Should we require companies to report the same amount of income to the IRS as they report to their shareholders? The idea behind "book/tax conformity" is that managers' desire to increase reported earnings would act as a check on their desire to minimize taxable income, and vice versa. Some scholars have proposed a comprehensive approach, adopting financial income as the basis for corporate taxation. Legislators, meanwhile, have offered a targeted approach that singles out equity compensation, which has historically been a significant source of the "gap" between book income and taxable income.
This Article argues that book/tax conformity carries unexplored costs that reduce its attractiveness, at least in the context of equity compensation (and quite possibly in other areas as well). Conforming the employer's tax treatment of stock and options with the accounting rules creates a paradox for employee-level taxation. Either employee taxation is also conformed to book, which raises liquidity, fairness, and other concerns, or we must diverge from section 83(h), which limits the employer's deduction to the amount included by the employee as income. Severing this link between the employer's deduction and the employee's inclusion would eliminate an important check on tax gamesmanship that is analogous to the check that book/tax conformity proponents seek to create. Conforming tax deductions for options with book, in other words, may simply trade one form of gamesmanship for another.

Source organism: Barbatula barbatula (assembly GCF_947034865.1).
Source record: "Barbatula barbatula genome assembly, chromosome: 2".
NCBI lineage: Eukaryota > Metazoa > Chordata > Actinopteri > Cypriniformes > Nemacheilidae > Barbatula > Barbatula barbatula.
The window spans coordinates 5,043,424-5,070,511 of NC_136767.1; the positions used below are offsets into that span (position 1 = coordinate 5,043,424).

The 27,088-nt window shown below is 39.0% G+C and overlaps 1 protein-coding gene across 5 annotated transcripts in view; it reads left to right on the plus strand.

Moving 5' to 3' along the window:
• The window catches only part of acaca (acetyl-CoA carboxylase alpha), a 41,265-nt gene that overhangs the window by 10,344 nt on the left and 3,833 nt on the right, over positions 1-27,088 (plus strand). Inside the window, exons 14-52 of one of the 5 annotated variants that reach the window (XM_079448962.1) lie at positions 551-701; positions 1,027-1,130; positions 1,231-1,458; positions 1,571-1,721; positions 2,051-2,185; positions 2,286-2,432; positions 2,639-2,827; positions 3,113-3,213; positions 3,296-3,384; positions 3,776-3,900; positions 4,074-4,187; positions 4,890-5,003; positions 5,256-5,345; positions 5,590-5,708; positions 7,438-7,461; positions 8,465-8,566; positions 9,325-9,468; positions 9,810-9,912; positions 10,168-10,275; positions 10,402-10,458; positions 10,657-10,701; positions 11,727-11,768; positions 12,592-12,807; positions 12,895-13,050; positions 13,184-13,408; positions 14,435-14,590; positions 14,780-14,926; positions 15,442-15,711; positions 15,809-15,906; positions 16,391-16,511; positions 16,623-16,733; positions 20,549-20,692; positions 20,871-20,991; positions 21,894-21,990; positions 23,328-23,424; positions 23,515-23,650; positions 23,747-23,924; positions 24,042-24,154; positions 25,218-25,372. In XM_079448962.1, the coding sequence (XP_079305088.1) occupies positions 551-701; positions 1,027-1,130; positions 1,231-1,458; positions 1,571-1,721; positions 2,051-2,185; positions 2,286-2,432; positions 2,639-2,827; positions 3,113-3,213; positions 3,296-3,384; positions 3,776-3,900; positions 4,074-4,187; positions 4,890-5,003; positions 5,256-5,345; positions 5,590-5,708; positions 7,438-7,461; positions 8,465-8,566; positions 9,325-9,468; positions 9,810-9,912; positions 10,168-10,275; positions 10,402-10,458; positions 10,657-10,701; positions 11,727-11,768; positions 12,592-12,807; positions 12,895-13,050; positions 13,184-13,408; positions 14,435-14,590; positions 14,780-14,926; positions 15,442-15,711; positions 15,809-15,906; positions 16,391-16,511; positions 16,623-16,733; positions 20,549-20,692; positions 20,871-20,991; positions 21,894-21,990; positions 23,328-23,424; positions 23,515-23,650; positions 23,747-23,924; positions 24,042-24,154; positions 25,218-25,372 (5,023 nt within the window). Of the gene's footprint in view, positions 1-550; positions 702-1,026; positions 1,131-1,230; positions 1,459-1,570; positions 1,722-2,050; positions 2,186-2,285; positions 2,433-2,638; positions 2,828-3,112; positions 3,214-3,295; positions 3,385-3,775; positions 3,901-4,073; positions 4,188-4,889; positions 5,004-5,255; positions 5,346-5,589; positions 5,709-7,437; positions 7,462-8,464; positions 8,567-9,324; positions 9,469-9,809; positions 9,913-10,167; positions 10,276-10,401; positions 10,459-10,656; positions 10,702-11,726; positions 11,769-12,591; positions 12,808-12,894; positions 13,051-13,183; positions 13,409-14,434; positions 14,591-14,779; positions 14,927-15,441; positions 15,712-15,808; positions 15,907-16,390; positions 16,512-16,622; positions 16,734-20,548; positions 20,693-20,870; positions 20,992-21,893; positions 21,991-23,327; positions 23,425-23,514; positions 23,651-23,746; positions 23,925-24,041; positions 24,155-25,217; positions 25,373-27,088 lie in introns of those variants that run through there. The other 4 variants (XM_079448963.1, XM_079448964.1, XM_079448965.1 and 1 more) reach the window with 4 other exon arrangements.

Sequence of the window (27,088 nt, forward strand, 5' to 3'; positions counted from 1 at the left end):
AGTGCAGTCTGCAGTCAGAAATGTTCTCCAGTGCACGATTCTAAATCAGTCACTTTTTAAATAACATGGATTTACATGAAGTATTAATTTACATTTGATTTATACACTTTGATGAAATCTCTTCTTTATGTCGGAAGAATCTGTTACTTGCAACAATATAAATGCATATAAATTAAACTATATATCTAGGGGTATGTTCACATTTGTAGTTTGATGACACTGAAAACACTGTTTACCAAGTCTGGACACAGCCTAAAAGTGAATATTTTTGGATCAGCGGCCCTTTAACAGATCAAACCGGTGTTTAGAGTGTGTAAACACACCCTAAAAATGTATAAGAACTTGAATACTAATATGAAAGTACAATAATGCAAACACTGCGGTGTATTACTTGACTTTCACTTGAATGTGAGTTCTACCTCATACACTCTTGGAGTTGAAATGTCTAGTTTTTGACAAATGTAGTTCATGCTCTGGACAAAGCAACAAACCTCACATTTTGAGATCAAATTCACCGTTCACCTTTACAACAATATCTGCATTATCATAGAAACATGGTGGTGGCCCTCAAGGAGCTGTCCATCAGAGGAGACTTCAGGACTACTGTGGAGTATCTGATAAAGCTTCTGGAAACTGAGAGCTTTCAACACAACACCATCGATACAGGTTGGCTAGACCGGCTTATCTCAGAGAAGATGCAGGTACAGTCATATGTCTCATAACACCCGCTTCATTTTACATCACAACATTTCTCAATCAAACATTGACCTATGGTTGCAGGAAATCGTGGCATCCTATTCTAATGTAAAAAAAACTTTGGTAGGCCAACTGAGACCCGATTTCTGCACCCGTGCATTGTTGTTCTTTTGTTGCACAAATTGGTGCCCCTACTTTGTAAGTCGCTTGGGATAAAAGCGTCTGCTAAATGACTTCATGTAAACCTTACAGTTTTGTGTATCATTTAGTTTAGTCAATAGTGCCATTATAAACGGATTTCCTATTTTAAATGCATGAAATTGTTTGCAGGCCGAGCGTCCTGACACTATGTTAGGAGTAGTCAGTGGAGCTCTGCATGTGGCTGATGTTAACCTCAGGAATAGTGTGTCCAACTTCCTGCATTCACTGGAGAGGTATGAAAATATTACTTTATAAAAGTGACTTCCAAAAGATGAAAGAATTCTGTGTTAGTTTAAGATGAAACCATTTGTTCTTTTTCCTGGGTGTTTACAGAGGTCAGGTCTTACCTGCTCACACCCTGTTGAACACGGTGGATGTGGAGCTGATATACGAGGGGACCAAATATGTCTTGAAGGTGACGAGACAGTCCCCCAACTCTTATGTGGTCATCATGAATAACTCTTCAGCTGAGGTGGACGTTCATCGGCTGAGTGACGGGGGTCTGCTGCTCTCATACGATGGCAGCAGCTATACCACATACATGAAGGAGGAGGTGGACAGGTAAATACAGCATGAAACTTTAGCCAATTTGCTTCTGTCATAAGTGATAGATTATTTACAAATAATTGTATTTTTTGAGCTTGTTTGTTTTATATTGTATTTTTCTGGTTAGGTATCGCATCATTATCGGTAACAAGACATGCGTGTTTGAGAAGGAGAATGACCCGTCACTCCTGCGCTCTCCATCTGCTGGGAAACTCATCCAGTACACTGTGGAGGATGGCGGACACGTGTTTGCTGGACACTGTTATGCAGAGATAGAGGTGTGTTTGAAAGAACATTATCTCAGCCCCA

More broadly, book/tax conformity must be evaluated in light of (1) the cost of other gamesmanship that may result from conformity, (2) the availability of other means of combating manipulation, (3) potential distortions in compensation design, and (4) effects on the decision to be a private or public company. We conclude that equity compensation should be excluded from comprehensive book/tax conformity regimes, and one-off proposals to conform employer taxation of stock and options with book are probably misguided. On the other hand, we suggest that if targeted conformity of equity compensation is desired, revising the accounting rules for options to match those of stock appreciation rights, which would yield conformity at the tax end of the spectrum, possibly could improve upon the status quo.